By Njoki Chege
Democracy has often been described as a Government of the people, by the people, and for the people. But in most cases, this is usually in principle and rarely in practice. Many do not usually care to hold leaders to account after their election to office. Ideally, democracy is a two-way street, heavily travelled by both parties, complete with a follow-up mechanism that allows citizens to keep tabs on their leaders by questioning them on pertinent issues.
Sadly, many citizens complete their task at the ballot box. They then sink back into little cocoons, watching and cursing as leaders squander public resources and fail to deliver what they promised.
A visit to parliamentwatch.org in Hamburg, Germany, gives a glimpse of how citizens have taken leadership into their hands by holding their leaders accountable via an effective follow up mechanism.
But first a little introduction of parliamentwatch.org. Founded in 2004 by Gregor Hackmack and Boris Hekele, the online platform is pegged on a simple, yet powerful idea: To create a simple interactive forum where the public poses questions to Members of Parliament on various issues.
Although a few politicians, such as German Chancellor Angela Merkel and former German Finance minister Peer Steinbrück, are listed on the site, they do not respond to the public’s questions.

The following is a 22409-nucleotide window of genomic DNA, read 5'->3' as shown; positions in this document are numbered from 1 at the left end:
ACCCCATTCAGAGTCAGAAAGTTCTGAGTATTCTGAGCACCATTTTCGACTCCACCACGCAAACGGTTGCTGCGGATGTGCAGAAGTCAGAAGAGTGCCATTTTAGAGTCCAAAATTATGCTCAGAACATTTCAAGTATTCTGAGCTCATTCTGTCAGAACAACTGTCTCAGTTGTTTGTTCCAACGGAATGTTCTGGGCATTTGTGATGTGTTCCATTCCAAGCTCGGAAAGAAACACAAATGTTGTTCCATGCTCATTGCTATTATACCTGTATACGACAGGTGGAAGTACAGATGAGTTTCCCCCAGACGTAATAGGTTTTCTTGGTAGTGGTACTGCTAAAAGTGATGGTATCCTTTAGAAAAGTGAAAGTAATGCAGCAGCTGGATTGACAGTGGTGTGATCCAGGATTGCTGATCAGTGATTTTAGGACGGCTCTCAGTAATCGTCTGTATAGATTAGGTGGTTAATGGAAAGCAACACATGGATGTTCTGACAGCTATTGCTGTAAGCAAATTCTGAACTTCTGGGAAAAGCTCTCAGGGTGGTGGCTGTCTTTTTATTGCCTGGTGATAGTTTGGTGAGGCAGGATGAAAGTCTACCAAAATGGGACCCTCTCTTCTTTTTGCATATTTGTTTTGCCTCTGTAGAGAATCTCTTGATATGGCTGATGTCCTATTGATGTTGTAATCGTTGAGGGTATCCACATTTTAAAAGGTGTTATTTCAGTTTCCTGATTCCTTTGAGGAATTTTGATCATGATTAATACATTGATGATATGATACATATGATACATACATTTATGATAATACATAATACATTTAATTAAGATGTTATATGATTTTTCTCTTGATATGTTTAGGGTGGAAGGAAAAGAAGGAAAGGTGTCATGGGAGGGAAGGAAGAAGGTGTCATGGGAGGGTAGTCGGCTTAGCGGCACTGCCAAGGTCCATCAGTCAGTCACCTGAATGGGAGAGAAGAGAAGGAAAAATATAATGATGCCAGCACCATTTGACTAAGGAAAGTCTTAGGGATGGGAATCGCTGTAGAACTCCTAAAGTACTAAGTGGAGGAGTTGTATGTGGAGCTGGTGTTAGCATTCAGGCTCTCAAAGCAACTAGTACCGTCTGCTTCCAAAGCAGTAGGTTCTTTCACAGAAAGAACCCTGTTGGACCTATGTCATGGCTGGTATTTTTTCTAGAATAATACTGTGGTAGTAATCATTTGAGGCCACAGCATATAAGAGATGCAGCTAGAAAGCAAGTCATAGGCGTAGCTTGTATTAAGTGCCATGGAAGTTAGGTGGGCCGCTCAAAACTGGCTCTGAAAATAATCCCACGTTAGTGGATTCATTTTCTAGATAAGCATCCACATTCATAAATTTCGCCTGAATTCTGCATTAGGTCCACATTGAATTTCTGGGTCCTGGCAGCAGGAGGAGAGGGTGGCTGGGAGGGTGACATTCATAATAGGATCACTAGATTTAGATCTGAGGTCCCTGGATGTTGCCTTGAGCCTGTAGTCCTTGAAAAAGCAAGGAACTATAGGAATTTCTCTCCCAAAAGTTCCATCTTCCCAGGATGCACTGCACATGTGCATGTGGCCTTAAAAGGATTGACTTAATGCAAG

But maybe the most important role played by the platform, which is also a key reason MPs took it seriously was the fact that it moderated the questions posed by citizens, ensuring no insults, personal questions, opinions and innuendos were published.
This was a great relief to many MPs who otherwise receive torrents of insults, personal questions and unsolicited opinions (most of them nasty) on their social media accounts.
Several politicians have been put on the spot courtesy of the platform, including Koch-Mehrin who was infamously stripped of her doctorate title after a plagiarism scandal last year. She was also found to have skipped committee meetings for nearly two years.
Roughly 95 per cent of the Members of Parliament participate on the site, and answer 80 per cent of the 100,000 questions publicly asked by voters. The questions are stored in archives as a public record, which voters can later use to hold politicians accountable.
This kind of follow-up strategy ensures politicians keep their end of the deal, deliver what they promised and watch what they say. At the end of the year, politicians are graded depending on how often they answered questions. The media also appreciates this platform and uses it as a source for story ideas.
What started at the local level, at the local Parliament, has today seen Parliament Watch expand to all 16 German states and will include 92 community-level governments.